I’ve read a lot.
Don’t get me wrong, I don’t do the New York Times crossword puzzle (hell, the only crossword puzzle I can complete is the one in People), and I’m not one of those pretentious assholes at cocktail parties who will ask, “So, what have you been reading lately?” and when you answer, give you a smug look because whatever you’re reading isn’t as nearly as scholarly as what they are. I don’t read as much as I should, especially given that I work in a library, but I usually always have a book on CD checked out that I listen to during my commute. My latest audiobook was Gone Girl by Gillian Flynn. This is an audiobook that I’ve waited a long time for, since I had been slowly making my way through the Millennium trilogy by Stieg Larsson.
Every once in awhile, a book will have such a great excerpt that I have the urge to stop my car, pull over, and copy it down.
Usually I’ll post a line or so to Facebook or Twitter, but this bit deserves it’s own post. I love writers who can set a scene that is so familiar, create a character who is so likeable — someone you see parts of yourself in, someone who talks like you do, or someone who you’d want to get to know in real life. I won’t give anything away, since I’ve now finished the book, but take a look at this excerpt — part of the character Amy Elliot’s diary entry:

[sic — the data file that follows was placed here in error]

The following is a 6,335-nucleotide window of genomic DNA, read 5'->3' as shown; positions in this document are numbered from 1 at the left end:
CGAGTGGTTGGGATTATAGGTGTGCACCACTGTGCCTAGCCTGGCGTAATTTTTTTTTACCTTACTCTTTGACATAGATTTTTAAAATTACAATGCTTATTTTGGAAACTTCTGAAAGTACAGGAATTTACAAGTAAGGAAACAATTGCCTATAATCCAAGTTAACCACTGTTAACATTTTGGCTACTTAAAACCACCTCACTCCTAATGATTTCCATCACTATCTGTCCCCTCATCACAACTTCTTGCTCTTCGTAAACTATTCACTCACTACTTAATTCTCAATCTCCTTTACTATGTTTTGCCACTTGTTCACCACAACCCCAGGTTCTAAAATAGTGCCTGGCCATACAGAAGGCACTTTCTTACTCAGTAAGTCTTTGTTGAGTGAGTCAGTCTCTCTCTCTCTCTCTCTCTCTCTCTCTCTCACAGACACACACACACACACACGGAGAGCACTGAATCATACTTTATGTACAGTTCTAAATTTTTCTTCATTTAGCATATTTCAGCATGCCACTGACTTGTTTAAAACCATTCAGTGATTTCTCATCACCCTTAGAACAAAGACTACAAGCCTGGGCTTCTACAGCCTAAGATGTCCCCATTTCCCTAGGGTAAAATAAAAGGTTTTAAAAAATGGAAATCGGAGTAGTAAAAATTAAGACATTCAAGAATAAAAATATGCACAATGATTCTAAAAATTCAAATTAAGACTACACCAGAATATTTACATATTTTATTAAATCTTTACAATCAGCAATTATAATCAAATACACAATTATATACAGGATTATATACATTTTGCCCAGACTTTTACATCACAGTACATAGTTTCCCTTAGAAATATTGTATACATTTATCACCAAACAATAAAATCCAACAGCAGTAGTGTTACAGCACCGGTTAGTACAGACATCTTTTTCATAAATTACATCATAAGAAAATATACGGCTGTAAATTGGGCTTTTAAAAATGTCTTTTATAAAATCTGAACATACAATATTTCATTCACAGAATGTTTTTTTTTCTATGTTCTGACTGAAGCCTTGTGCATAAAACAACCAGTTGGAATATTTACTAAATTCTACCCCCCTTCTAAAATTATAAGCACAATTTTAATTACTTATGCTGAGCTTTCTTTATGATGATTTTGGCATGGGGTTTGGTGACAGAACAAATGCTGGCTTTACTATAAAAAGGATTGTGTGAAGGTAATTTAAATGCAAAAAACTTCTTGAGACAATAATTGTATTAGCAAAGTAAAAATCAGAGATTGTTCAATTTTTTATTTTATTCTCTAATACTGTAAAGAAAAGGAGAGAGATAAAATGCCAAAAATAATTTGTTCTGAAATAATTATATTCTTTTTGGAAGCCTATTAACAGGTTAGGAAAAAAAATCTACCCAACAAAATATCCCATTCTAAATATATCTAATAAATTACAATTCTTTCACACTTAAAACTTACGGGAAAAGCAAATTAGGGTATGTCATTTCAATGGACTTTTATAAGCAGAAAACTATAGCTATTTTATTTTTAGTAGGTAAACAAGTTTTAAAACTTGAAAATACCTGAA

Carmen, a newish friend—semi-friend, barely friend, the kind of friend you can’t cancel on—has talked me into going out to Brooklyn, to one of her writers’ parties. Now, I like a writer party, I like writers, I am the child of writers, I am a writer. I still love scribbling that word—WRITER—anytime a form, questionnaire, document asks for my occupation. Fine, I write personality quizzes, I don’t write about the Great Issues of the Day, but I think it’s fair to say I am a writer. I’m using this journal to get better: to hone my skills, to collect details and observations. To show don’t tell and all that other writery crap. (Adopted-orphan smile, I mean, that’s not bad, come on.) But really, I do think my quizzes alone qualify me on at least an honorary basis. Right?
At a party you ﬁnd yourself surrounded by genuine talented writers, employed at high-proﬁle, respected newspapers and magazines.
You merely write quizzes for women’s rags. When someone asks what you do for a living, you:
a) Get embarrassed and say, “I’m just a quiz writer, it’s silly stuff!”